Thursday, September 27, 2007

New technologies and old sins

Today CNN has a report on how the use of Google Earth shows that a group of US Navy barracks are shaped like a swastika, which can be used as excuse to analyse a series of issues. The first and more obvious relates to the discussion as to whether today’s standards can be applied to things and actions done in a completely different technological environment and to whether, barring any statute of limitations, people or organizations can be found guilty/liable based on that new standards. Before carrying out the analysis of that issue, it is important to point out that in the case of the barracks, the intention or reckleness were cleary there when built because in order to built such large buildings blueprints were needed and the shape had to be obvious then on paper as it is now from the sky. That allows me to make a huge digression into a myth usually accepted in the US, and that is that after the IIWW most Nazis fled to Argentina, Brazil and Chile. While it is true that Eichmann and Priebke were both found in Argentina, fw years ago it was finally acknowledged (through Nazi War Crimes Disclosure Act and Freedom of Information Act requests) that many, if not most, Nazis went actually to the US and they went there to work for the US government (it would be interesting to see who the architect and others related with the barracks’ design were).
Going back to the new standards applied to old actions, and recognizing that following established principles of criminal law allowing the use of new evidence and law when they benefit the defendant are not in question, the issue becomes thorny in business and academia. For example, this year the an anonymous source showed that the PhD dissertation of the president of Sourthern Illinois University, Glenn Poshard, had been plagiarised by proving that “in one instance, a 68-word passage from another source is used without quotation marks or citation” and, furthermore, “an 80-word section, also missing quotation marks and citation, is taken from a source with only a few minor changes, such as switching a verb from "has been" to "was."” (from the Chronicle of Higher Education, subscription needed). I don’t know Dr. Poshard, I haven’t read the dissertation, I don’t want to read it and I couldn’t care less, but it seems clear that in today’s technological environment, with Google and Turnitin, one could expect that those minor issues to not exist, but to use the same standard for something done in 1984 could imply to misjudge the situation (again, with the easiness that those things could be checked today, one would expect that for a PhD dissertation not such “mistakes” be made, although some are still reasonable, but when the whole search and recording was done manually, the issue was not about academic integrity but about faultless organizational skills, which although needed were not what a PhD implies).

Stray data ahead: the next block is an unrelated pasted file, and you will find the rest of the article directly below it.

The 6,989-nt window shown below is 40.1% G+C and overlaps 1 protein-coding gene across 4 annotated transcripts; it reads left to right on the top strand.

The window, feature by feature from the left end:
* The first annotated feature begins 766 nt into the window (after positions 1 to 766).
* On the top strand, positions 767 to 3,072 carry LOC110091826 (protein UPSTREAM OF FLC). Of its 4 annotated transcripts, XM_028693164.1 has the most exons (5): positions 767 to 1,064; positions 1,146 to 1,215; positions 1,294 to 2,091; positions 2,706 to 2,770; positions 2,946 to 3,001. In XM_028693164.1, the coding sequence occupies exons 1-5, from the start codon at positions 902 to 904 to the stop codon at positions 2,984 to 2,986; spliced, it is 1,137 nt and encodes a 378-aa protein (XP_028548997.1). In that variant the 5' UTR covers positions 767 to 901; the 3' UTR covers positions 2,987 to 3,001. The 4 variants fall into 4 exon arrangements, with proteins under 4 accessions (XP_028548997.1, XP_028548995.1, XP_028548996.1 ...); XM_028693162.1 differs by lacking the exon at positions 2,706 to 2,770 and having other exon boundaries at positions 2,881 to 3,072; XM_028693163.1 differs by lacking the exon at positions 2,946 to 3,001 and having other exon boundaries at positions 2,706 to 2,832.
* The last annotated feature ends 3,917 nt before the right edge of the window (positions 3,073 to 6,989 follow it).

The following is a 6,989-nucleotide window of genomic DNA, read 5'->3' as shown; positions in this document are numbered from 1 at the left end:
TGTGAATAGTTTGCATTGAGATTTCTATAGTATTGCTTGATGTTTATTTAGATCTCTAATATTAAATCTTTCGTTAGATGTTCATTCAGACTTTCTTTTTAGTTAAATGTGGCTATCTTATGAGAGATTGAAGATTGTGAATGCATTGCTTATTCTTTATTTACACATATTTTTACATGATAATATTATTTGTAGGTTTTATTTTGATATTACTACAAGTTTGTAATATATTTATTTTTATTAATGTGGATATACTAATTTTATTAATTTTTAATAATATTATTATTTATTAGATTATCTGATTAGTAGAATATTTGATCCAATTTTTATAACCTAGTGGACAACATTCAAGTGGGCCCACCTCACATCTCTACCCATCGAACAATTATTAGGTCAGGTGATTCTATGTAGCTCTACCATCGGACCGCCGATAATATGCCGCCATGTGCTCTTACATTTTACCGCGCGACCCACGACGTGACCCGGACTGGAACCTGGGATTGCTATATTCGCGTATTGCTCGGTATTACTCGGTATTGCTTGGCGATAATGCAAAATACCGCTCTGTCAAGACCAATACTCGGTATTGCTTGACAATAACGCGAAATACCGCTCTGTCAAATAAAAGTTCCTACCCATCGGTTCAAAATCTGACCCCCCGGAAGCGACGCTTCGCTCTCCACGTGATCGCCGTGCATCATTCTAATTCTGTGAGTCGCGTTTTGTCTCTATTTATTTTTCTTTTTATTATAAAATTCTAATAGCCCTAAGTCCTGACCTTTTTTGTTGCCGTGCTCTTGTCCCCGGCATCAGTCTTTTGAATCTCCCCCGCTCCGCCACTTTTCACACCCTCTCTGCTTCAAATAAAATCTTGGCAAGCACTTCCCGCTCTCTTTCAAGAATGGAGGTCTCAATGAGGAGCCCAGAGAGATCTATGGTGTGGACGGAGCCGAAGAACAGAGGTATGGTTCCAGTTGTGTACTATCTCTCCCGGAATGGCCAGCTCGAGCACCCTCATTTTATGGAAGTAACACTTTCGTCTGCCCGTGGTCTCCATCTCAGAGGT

That simple example (the issue is quite more complex because the "plagiarism wars" in SIU started when a teacher was fired for copying a two-page teaching statement) can show how current technologies can invade a form of privacy that normally is not taken into account, which is the breach resulting from the crossing of temporal boundaries, and relates to the fact that many heavy ICT users are not aware of those boundaries and by posting things online they blur the limits not only between offline and online but between past and present…As always, the conclusion is that more education is needed.

1 comment:

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